Step Three: think in terms of stories.

Human beings have been telling each other stories since our days sitting around fires in caves. It’s how we naturally absorb information and draw conclusions, and while there’s plenty to dislike about that (bad laws are often inspired by anecdotes) smart speakers don’t try to change human nature alone. Think through a series of stories that will take your audience on a journey where you want them to go, illustrating your main points in engaging ways.

Finally, practice. A lot.

Practice the speech alone, then assemble some friends to listen. You can see when they laugh and when they meet your story with blank stares. They can also videotape you. Watch yourself, then practice again. You want your speech stories to take on the quality of that funny story you always whip out at dinner parties. You don’t need to study notes and read a slide to tell that one, because (as your spouse can attest) you’ve told it a dozen times before. That’s how well you should know your speech.

And when you know your speech that well? You don’t need slides.

[Image: Flickr user Antony Mayfield]

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6 Comments

  • I agree with your suggestions about what you need to do to speak like a Pro without slides, but you are setting up a lot of people for failure considering that most people are not professional speakers. Most presenters would benefit by having visuals to support her message.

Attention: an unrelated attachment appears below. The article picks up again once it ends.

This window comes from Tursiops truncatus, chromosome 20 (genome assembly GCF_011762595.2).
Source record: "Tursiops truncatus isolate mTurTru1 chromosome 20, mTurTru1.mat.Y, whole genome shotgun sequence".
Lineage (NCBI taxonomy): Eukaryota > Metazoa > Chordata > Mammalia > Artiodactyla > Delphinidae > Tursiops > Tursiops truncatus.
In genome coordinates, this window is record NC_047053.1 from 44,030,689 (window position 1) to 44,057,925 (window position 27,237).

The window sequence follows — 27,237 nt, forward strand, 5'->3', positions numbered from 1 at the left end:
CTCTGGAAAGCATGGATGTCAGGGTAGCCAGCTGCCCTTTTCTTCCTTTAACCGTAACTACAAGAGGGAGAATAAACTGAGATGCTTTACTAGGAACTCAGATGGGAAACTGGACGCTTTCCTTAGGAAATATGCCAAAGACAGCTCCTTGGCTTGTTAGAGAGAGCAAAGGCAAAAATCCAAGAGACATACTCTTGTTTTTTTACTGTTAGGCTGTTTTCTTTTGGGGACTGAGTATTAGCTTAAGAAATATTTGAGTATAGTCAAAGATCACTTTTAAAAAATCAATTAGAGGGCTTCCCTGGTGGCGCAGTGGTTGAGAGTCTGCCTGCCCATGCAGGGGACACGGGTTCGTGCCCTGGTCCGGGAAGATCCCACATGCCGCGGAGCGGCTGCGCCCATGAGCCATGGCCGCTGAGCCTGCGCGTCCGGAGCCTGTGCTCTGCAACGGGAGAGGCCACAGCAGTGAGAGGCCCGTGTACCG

Your most important point is your last: “Practice. A lot.” That is the key to a good speaker with or without visuals. I’ll add to your list that if you are using PowerPoint, remember that creating good PPT visuals takes creativity and time. Don’t leave the slides to the night before.

    The use of visuals can save meeting time. For your next speech on time management, you should have a presentation design firm assist you in creating PPT slides. The expertly designed PowerPoint will communicate key points in half the time it would take you to make the same points without slides. You can then add “using effective PowerPoint slides to your next meeting to save time” as one of your important time saving tips.

  • Matthew Graybosch

    The best way to save meeting time is to not have meetings. As a developer with over a decade of experience, I have never attended a meeting that imparted information that could not be more efficiently transmitted by email.

  • Rongen Robles

    Slides are useful for graphical presentation, for picture to highlight a story/person/thing, and pointing out an info-graphic process or procedures. Other than those, speakers should not write the entire sentence or pharagraph to work as his background.

  • I fully agree. It's super important to practice what you are going to say. Stuttering along even on a beautiful presentation is just as bad as a bad presentation.

    Another thing I would add is consistency. Too often I see presentations where the slide layout looks different on every other slide. This makes it makes it harder for the audience to adjust follow along.